Archive for the ‘Social Networking’ Category

A Little Story About Personal Branding

Career, Events, Presentation, Social Networking | Posted by Doc List
Dec 13 2014

[Originally posted on Facebook]

A little story about personal branding.

I’m attending the Better Software Conference/Agile Development Conference in Orlando, Florida as a speaker. I did a tutorial on Monday on my philosophy of “It’s All About Me!™” and a short session on the subtlety of language on Wednesday.

After my session on Wednesday, I attended a session that a friend of mine delivered on personal branding. First, I’d never seen her present and wanted to. Second, I thought I might learn something new.

After her session, I wandered into the exhibit area (a.k.a. the break area). I picked up a lovely little snack and a cup of hot chocolate, and moved to a standup table and introduced myself to the fellow there. He introduced himself – he’s from the Canadian Broadcasting Company (CBC) – and said “Oh! We know all about you at the CBC!”.

I’ve never been to the CBC, never worked with anyone from the CBC, don’t know anyone at the CBC, as far as I know. It seems that their internal agile coach has attended one of my conference sessions somewhere, and when he returned he talked about it (okay, maybe he raved about it). If it’s the session I think it is, I give out some cards that are used for a role play simulation about facilitation.

Later, I ran into my friend Jennifer, who’d done the session on personal branding. She said “I saw you in the session and I thought ‘What is he doing here? He has done an amazing job of personal branding. Get out of here, Doc!'”

This stuff surprises me. I mean, I know I’ve worked at it, and established “Doc List” as a brand and a persona. It still surprises me.

When my team gave me the nickname in 2007, I freely admit that I set out to make it my brand.

Apparently it has worked.

It’s All About Me!™ in Orlando

Coping and Communicating, Musings, Social Networking | Posted by Doc List
Nov 13 2014

I just did my first half-day tutorial on my favorite topic, It’s All About Me!™. You’d think after talking and writing about it for years, I might have done something sooner.

Nope.

In reflecting on it, I conclude that I’ve been afraid that I’d put it out there and someone would call bullshit on me.

Happily, that didn’t happen. The feedback was excellent. My favorite was “Great session! Included original material rather than just rehashing existing stuff.”

I’ll be doing more sessions, and maybe sometime soon I’ll finish the book I’ve been working on.

The value of community

Career, Musings, Social Networking | Posted by Doc
Aug 10 2011

I’m attending the Agile2011 conference in Salt Lake City. I arrived on Sunday, and Monday was the first full day, and as always it was glorious and exhausting.

Last Tuesday, I tweeted – just once – that I was no longer with ThoughtWorks. When I arrived at the conference venue, and started seeing friends, colleagues, and acquaintances, I was astounded, amazed, and overwhelmed.

“I heard, and I’m so sorry.”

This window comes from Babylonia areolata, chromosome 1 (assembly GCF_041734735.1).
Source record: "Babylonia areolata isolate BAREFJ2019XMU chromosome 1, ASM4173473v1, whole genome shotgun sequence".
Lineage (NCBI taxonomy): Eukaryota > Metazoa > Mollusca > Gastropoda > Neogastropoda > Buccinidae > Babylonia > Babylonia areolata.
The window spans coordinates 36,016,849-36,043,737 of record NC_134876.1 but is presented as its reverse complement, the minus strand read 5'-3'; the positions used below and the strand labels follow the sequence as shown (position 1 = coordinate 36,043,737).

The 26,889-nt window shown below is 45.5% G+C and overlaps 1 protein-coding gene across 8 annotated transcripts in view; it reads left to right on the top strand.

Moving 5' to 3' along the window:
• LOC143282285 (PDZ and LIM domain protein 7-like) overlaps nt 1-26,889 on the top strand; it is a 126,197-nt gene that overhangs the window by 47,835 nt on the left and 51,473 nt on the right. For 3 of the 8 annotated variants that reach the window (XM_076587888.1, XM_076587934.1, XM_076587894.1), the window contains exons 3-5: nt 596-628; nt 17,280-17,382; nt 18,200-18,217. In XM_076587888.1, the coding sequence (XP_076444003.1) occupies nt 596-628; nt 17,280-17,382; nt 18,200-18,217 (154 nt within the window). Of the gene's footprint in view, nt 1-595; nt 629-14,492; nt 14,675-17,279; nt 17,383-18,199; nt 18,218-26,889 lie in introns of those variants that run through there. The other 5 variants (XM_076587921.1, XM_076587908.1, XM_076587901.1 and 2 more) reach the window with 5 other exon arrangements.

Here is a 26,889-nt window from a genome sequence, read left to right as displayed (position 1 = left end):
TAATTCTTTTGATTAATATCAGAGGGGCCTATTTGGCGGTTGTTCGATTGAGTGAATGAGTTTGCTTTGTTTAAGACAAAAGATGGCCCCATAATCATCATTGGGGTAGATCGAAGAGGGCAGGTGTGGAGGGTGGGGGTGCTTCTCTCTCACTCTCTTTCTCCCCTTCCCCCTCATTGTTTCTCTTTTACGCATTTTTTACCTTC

“You look great! You look so relaxed.”

“What will you do next?”

Consider that I had not personally spoken with more than one or two people about my change in circumstances. What I had done was to tweet and post on Facebook, LinkedIn, and Google+.

One of the most amazing occurrences came when I was talking with my friend Doc Norton (@docondev). As we were talking, one of his co-workers sent him a message: “Did you see that Steven ‘Doc’ List is no longer with ThoughtWorks?”

Consider the amazing power of the social networks and community we live in. A few years ago, I would have been calling and writing to people individually and in groups to let them know what’s going on. Today, one posting and BAM!

The implications that go with that are important:

  • Your online reputation is important and real
  • Since perception is reality, people believe you are who you seem to be online
  • Building your network well can mean the difference between career choices and career compromises
  • Treating people well online, as well as in person, has real value
  • Think carefully about your online persona, and craft it with intent
I know far too many people who are very different in person and online. Sadly, it’s not uncommon to find people who feel that when they are electronic and faceless, it’s okay to be an asshole, or to be otherwise rude, inconsiderate, offensive, judgmental, critical, and so on. These same people might be lovely and sensitive and thoughtful in person, but online?
Why does that happen? Why do some folks feel like it’s okay – safe – to be so different online?
I’m not even going to try to come up with the answer today (although I do have some thoughts on the matter, and would be happy to hear yours). I’m just going to encourage each of you to consider my last point. It’s important enough, that I’m going to say it again.
Think carefully about your online persona, and craft it with intent.

A poorly crafted one will come back to bite you in the butt. A well crafted one will serve you well.

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